definition of the style, only saying that the mix has to have at least
half of its fermentables comming from the added honey.

The idea was to make a batch of beer and a batch of mead and slam the
two together. Thus a beer was made (at a very low hopping rate), and a
lot of honey was added to it.

Judges comments:
Michael Hall gave it 42 points.
Good honey expression! Roasted malt comes throught too! Fairly clear,
good head retention. Good honey taste. Good roasted malt taste. Nice
complex taste. This is the most interesting mead we've tasted! Nice
balance of mead and beer. Very good idea! I could drink a lot of this
(slowly...) on a winter night.

Bill Terborg gave it 45 points.
Complex nose. Very nice. Great color and very clear. Very nice -
complex, malt strong, yet honey in background. Good balance - sweet &
acid. Great mead! Publish the recipe so we can all enjoy!

William deVries gave it 37 points.
Good solid honey/malt aroma. Nicely balanced, almost smoky. Honey exudes
throughout, bitter component masks the modifying sweetness, but not too
badly. Malt flavor aids the complexity. Nice even flavors cause a
pleasant and lasting impression.


--------------------------------------------------------------------------------

Bibliography

Acton, Bryan, and Peter Duncan (1984) Making Mead. G.W. Kent, Inc.,
3691 Morgan Road, Ann Arbor, MI, 48108, USA. ISBN 0-900841-07-9.
~$8.95.
An uneven book, at best. They approach the subject from a winemaking
point of view: everything is loaded up with sulfites, citric acid and
tannin mixtures. The ideas that they put forth in the sections on the
history of meadmaking are downright odd, and sometimes plain wrong. But
they're mostly harmless, and there are lots of recipes, and they use a
wide variety of fruits. Even if you don't ever intend to use sulfites,
this book is a good way to get an idea of how much fruit or juice to
use in brewing a particular mead.

Gayre, Lt. Col. Robert (1986) Brewing Mead: Wassail in Mazers of Mead.
Brewers Publications, Boulder, Colorado.

Morse, Roger A. (1980) Making Mead (Honey Wine). Wicwas Press,
Ithaca, NY.

Papazian, Charlie (1991) The New Complete Joy of Homebrewing. Avon
Books, New York. $11.00. ISBN 0-380-76366-4.
This is the well-known general book on how to brew. Appendix 5 covers
mead, and serves as a pretty good introduction to the topic. It also
includes three recipes.


--------------------------------------------------------------------------------

Appendix 1: Mead Yeast Starter

Mead Yeast Starter

Source: Joyce Miller jmiller@genome.wi.mit.edu

Ingredients (makes 1/2 gallon):

1 cup honey
1 cup cane sugar
1 tsp lemon juice
1/4 tsp yeast nutrient (or however much your directions call for)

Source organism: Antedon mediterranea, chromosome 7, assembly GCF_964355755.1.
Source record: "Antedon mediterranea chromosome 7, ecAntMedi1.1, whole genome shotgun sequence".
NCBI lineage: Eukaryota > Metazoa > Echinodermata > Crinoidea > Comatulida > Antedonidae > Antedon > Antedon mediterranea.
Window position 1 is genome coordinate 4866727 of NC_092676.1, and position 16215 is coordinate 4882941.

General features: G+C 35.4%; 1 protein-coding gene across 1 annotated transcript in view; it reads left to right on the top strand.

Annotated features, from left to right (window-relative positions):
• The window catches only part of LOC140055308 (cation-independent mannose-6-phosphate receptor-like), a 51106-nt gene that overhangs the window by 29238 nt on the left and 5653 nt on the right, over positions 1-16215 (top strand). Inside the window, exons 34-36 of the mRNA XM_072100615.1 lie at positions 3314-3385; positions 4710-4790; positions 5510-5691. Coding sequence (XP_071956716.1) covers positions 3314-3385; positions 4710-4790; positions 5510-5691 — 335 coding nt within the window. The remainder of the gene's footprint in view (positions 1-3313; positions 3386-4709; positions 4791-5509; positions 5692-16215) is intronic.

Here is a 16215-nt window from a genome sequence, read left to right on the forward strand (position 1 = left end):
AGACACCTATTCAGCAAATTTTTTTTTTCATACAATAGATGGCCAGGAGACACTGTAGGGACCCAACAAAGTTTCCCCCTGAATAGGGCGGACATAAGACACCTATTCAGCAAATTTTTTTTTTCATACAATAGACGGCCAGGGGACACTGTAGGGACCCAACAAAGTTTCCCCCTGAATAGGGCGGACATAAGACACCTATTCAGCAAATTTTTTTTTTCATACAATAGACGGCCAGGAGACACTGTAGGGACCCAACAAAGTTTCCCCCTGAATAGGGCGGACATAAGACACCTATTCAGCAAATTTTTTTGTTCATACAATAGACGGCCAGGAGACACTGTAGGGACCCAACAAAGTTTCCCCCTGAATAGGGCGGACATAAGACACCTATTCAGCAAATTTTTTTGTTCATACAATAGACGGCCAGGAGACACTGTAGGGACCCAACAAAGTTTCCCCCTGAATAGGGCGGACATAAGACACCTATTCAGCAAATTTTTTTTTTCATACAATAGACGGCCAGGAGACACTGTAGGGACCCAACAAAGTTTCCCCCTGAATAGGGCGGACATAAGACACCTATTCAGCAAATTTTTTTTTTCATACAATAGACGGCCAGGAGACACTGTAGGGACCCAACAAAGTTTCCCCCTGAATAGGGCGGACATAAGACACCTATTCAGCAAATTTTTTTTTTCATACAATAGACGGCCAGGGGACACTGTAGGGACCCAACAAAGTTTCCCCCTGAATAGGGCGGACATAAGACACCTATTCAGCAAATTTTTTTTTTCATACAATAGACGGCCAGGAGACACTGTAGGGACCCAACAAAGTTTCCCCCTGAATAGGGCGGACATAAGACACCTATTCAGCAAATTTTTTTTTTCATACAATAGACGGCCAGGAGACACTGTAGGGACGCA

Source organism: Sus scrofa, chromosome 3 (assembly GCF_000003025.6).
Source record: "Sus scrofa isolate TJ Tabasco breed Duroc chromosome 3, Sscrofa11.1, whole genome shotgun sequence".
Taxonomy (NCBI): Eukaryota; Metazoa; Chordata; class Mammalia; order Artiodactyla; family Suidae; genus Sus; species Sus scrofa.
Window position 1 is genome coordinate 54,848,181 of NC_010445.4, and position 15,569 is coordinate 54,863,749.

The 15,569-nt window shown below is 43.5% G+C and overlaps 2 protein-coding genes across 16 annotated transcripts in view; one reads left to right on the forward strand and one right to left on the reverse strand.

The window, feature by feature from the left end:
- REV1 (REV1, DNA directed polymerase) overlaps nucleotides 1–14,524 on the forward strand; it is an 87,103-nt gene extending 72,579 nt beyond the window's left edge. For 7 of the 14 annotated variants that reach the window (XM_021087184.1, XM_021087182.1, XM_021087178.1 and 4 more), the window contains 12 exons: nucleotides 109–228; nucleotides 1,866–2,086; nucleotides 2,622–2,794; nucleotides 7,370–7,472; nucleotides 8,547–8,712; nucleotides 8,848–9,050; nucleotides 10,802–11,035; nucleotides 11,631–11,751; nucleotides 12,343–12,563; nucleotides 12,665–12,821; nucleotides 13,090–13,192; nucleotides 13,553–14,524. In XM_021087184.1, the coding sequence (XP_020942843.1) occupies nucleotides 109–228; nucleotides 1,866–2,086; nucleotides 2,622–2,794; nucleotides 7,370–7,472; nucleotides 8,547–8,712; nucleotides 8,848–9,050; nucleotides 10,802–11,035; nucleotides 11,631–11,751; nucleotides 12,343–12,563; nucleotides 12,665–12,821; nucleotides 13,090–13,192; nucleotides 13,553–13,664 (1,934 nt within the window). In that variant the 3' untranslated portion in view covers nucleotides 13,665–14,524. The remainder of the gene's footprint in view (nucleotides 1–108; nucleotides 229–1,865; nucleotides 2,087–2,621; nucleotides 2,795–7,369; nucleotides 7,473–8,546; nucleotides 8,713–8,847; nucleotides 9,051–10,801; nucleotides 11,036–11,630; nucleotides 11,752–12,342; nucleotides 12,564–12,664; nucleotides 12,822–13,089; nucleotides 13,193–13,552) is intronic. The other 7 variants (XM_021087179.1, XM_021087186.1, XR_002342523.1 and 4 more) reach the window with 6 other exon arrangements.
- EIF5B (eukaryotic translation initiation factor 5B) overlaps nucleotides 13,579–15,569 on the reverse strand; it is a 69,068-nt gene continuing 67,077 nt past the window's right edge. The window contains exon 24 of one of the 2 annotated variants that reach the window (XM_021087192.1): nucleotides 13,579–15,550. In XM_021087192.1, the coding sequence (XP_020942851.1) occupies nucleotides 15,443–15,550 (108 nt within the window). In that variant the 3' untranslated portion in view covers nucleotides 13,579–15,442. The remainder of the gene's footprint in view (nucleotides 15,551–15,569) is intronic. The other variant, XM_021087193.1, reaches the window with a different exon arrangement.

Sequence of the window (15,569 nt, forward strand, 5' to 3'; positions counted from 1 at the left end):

6-2/3 cups water

Procedure:

Bring all of the ingredients to a boil, then shut off & let sit
(covered) 20-30 minutes to pasteurize. Force cool in a cold water bath,
if you wish. Pour dry yeast into a sanitized 1/2-gallon container.
When the starter solution has cooled to below 80F (27C), pour it on top
of the dry yeast. Shake & swirl to dissolve the yeast. Attach an
airlock. When the airlock shows regular activity, it's time to brew.
Anywhere from 2-4 cups of active starter can be added to 5 gallons of
mead must. Swirl the starter before "inoculating" your mead must so as
to get the yeast into suspension.

Comments:

I have used this recipe for starting beer, wine, and champagne yeasts,
and it seems to be very good for acclimating the yeast to the "mead
environment".

A half gallon is quite a bit of starter, so it might be a good idea to
cut the recipe in half. I only make the full amount when I plan to brew
several batches of mead. Since yeast ferments honey relatively slowly,
you can easily use up a batch of the starter on several batches made
across 2-3 weeks. The starter will just keep on bubbling in between
your brewing sessions! If you want to keep it going even longer, you
can pour off half the starter, and add a few cups of fresh must for the
yeast to chew on.


--------------------------------------------------------------------------------

Appendix 2: Honey and Maple Syrup Tables

Honey Table
Courtesy of John Gorman

Volume (quarts and cups) of Honey to add to 5 Gallons to Achieve a
Particular Specific Gravity:

S. G. 0.000 0.001 0.002 0.003 0.004 0.005 0.006 0.007 0.008 0.009
----- ----- ----- ----- ----- ----- ----- ----- ----- ----- -----
1.000 0q,0c 0q,0c 0q,0c 0q,1c 0q,1c 0q,1c 0q,1c 0q,1c 0q,1c 0q,2c
1.010 0q,2c 0q,2c 0q,2c 0q,2c 0q,3c 0q,3c 0q,3c 0q,3c 0q,3c 0q,3c
1.020 1q,0c 1q,0c 1q,0c 1q,0c 1q,0c 1q,0c 1q,1c 1q,1c 1q,1c 1q,1c
1.030 1q,1c 1q,2c 1q,2c 1q,2c 1q,2c 1q,2c 1q,2c 1q,3c 1q,3c 1q,3c
1.040 1q,3c 1q,3c 2q,0c 2q,0c 2q,0c 2q,0c 2q,0c 2q,0c 2q,1c 2q,1c